A couple of weeks ago, I wrote an article called 6 Things You Should Always Haggle Over so, now that you know when to haggle, then next question is how do you haggle best? I'm glad you asked! Check out these strategies below and learn how to negotiate the best price like a pro:
8 Methods for Haggling Like a Pro
1.Get in the Right Mindset – Many Americans have been mentally trained to think that the price tag at a store or the bill from a hospital is set in stone. In the situations I described, I like to think of them as suggestions or starting points for a negotiation. You have to be confident that you are justified in asking for a lower price or a better deal.
With that said, you can’t take the attitude that you are entitled to a lower price or that the person you are speaking with is the enemy. Be respectful. As with most any other situation in life, treat that other person like you would want to be treated. What tone and attitude would make you most likely to help another person get the best deal?
2. Don’t Trash Talk – No retailer or service provider wants to hear that you want a better deal because their product or service is inferior. This is the quickest way to end the goodwill between you and the retailer.
However, you can look for flaws in a specific product. If you see a scratch or other flaw in something and are willing to live with the product and still think it’s worth buying, by all means ask them to discount it based on that defect.
3. Know the Price You'll Pay – It should go without saying, but you have to know what your target price is before you start to haggle. Have a firm price in mind where you will buy it if you can get this price (or lower!) and know that you will not purchase the item if you don’t get that price.
Check online resources and make sure you know what you’d have to pay with shipping if you buy online. Get yourself in the mindset that you do not have to have this item or this deal today if you can’t get it for your price. Also, be sure you don't get emotional and change the line in the sand once you are in the middle of the negotiation.
4. Talk to the Right Person – Every store or service provider will give different authority to their employees to haggle, and you have to make sure you are talking to someone that has the authority to do what you are asking.
A salesperson or a bill collector may be willing to give a discount to make a sale or get your account into pay status, but if the employee you are speaking with can’t help you, you have to move up the chain of command and make your request there. Since your best chance to score a good deal may be to speak with a manager, the best time to come is going to be at off peak times when the store is not a busy.
5. Negotiate When You Buy Big or Buy in Multiples – If you are buying an expensive item like a car, then the seller expects you to haggle, but the same idea applies to jewelry, televisions, or computers. A shop owner, salesperson, or manager wants to move these big ticket items and will work with you on the price as much as they are allowed.
They also will work with buyers who are buying multiple items. This applies to small mom and pop shops, large retailers like Best Buy, or a local garage sale. They will work with buyers who are willing to buy several items.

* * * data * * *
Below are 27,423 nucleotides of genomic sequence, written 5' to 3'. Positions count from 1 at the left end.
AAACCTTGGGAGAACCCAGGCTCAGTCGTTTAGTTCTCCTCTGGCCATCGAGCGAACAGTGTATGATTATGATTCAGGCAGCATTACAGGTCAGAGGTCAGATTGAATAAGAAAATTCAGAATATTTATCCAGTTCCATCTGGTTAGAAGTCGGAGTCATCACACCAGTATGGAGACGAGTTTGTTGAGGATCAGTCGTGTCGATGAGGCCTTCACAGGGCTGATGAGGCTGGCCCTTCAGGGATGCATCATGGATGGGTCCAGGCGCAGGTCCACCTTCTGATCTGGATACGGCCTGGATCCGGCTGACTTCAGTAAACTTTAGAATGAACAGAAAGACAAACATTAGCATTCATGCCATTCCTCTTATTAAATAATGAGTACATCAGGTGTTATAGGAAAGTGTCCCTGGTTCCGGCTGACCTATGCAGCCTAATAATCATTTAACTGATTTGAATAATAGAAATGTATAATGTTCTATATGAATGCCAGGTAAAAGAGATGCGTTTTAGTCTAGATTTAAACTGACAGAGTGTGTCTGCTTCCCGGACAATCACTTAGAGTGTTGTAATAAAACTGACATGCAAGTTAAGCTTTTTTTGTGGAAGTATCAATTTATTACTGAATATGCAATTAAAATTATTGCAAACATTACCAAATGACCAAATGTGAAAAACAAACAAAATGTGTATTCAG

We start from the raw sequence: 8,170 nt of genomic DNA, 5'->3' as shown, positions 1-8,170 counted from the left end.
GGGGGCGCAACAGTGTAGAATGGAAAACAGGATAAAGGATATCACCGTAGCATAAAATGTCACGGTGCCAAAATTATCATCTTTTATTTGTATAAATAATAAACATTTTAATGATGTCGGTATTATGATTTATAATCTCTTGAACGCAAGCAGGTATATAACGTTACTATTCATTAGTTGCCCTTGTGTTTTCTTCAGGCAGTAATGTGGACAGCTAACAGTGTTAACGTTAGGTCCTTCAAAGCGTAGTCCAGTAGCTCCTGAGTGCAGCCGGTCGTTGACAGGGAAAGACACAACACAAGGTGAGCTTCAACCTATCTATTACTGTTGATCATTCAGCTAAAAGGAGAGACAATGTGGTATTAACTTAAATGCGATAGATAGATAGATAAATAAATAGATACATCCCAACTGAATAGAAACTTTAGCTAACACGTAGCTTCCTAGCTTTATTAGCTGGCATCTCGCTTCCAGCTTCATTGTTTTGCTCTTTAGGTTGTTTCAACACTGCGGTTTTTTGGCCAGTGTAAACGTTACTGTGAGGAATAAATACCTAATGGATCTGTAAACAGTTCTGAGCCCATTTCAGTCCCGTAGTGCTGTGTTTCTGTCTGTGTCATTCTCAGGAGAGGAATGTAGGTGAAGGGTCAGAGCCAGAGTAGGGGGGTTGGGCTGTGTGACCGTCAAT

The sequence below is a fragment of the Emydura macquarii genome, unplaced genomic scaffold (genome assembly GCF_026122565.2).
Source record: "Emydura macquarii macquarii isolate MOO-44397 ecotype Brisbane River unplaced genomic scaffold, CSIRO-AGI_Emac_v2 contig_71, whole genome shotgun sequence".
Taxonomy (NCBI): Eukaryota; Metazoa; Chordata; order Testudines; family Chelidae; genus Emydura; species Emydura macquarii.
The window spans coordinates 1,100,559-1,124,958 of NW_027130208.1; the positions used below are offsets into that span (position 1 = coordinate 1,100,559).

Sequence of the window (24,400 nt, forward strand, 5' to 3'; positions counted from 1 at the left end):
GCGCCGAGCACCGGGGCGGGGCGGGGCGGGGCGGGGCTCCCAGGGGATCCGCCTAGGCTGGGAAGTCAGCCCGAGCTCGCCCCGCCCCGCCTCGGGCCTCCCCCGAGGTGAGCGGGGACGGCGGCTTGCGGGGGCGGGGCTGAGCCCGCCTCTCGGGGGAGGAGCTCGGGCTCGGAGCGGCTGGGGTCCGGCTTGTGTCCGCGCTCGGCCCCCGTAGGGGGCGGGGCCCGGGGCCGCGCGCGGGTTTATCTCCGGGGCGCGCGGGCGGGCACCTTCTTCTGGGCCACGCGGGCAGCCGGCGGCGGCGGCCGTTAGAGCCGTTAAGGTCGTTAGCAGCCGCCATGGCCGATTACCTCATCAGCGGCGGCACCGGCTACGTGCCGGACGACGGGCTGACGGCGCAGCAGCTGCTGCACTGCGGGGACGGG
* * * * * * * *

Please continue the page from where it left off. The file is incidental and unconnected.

6. Ask for a Price-Match – One of the best ways to haggle is to prove that a competitor has a lower price. As you know, some retailers have a formal policy that they will match their competitor’s prices. But when you’re dealing with a store that doesn’t have a formal match policy, it’s a little more work.
First, make sure you have printed proof of the lower price, whether this is from a sale ad or an online store. Then, ask if they can BEAT the price rather than match. Try to let them come up with their best offer and you react, rather than giving them the price up front. Their price may be better than what you would have asked!
7. Cash is King – Every store or service provider pays around 2% to 3% of the charge to the credit card processor when you pay with a credit or debit card. If you are dealing with an online seller who uses PayPal or other online processors, the fees can be even higher. Sellers hate these fees!
After you have already made the best deal or in an effort to get the seller negotiating again, you will get their attention if you offer to pay cash. Cash means cash, not a check! Sellers will knock off the price to know that they won’t have to deal with a credit card chargeback or bounced check.
8. Threaten to Walk Away – If you aren’t able to get the price you want, be prepared to walk away. The more time that the associate has spent with you, the more invested they will be and the more likely they will be to try to salvage the deal when they see you start to walk away.
Of course, you have to be actually prepared to walk away and not make the deal at that store at that time!
In that case, I recommend leaving behind your contact information and let them know you’d love to hear from them if they have a sale or are able to go lower and that you’d be happy to come back if you haven’t already purchased somewhere else. Often, that will help them find a way to sweeten the deal!
Now that you know how to get the best price, try it out! Be sure to let us know what GREAT deals you get!